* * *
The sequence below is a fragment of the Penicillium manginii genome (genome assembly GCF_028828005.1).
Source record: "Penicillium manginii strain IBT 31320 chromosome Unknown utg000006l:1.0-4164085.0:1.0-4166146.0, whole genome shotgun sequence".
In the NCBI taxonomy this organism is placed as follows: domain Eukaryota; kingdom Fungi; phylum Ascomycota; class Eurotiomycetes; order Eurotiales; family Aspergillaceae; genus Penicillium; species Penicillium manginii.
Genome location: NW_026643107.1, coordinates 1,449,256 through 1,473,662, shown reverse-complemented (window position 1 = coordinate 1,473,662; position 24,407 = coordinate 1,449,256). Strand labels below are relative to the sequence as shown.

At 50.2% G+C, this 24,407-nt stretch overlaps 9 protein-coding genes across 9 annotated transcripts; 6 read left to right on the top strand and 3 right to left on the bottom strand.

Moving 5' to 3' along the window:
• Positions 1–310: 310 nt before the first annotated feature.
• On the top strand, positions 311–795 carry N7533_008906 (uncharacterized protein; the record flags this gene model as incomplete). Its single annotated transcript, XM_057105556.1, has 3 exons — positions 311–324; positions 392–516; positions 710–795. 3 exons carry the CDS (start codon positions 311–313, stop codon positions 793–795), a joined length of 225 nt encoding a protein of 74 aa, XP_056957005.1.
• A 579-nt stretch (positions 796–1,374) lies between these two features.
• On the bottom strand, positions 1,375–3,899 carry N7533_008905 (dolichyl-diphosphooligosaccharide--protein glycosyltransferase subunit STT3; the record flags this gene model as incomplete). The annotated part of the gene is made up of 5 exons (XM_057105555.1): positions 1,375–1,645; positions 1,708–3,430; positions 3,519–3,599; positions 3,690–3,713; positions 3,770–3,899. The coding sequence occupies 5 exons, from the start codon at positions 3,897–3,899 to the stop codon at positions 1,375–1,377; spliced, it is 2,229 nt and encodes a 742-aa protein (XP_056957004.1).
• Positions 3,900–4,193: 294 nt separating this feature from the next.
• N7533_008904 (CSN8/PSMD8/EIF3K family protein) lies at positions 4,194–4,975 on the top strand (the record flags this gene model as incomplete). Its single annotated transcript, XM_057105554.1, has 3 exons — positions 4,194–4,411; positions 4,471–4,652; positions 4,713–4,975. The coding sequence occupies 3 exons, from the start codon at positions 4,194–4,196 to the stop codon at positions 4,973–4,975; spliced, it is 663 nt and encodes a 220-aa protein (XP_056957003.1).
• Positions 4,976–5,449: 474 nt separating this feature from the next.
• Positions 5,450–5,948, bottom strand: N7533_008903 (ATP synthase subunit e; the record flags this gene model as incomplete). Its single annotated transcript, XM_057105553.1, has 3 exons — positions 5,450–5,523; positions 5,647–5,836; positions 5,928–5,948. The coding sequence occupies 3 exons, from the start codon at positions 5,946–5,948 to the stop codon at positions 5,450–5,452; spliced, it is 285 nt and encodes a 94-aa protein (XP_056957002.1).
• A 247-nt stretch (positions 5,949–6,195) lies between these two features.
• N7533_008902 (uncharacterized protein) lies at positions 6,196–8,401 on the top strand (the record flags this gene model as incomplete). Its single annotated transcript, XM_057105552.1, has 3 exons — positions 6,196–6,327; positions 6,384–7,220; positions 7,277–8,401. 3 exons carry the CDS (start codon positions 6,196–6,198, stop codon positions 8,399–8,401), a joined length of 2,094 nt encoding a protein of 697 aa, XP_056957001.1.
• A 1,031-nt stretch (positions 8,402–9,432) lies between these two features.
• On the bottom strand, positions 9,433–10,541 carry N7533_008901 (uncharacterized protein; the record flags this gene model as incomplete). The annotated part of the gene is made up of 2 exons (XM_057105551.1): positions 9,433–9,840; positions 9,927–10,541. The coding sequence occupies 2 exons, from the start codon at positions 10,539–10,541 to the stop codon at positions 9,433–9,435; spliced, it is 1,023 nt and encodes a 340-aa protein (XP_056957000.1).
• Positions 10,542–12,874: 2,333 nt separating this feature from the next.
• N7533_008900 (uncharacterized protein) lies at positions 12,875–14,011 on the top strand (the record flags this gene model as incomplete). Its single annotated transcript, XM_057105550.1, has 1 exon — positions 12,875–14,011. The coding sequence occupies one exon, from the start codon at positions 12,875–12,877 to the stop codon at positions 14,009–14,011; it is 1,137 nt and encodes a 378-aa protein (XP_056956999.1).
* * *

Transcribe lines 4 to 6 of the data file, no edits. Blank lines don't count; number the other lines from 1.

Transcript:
Genome location: NW_026643107.1, coordinates 1,449,256 through 1,473,662, shown reverse-complemented (window position 1 = coordinate 1,473,662; position 24,407 = coordinate 1,449,256). Strand labels below are relative to the sequence as shown.

At 50.2% G+C, this 24,407-nt stretch overlaps 9 protein-coding genes across 9 annotated transcripts; 6 read left to right on the top strand and 3 right to left on the bottom strand.

Moving 5' to 3' along the window: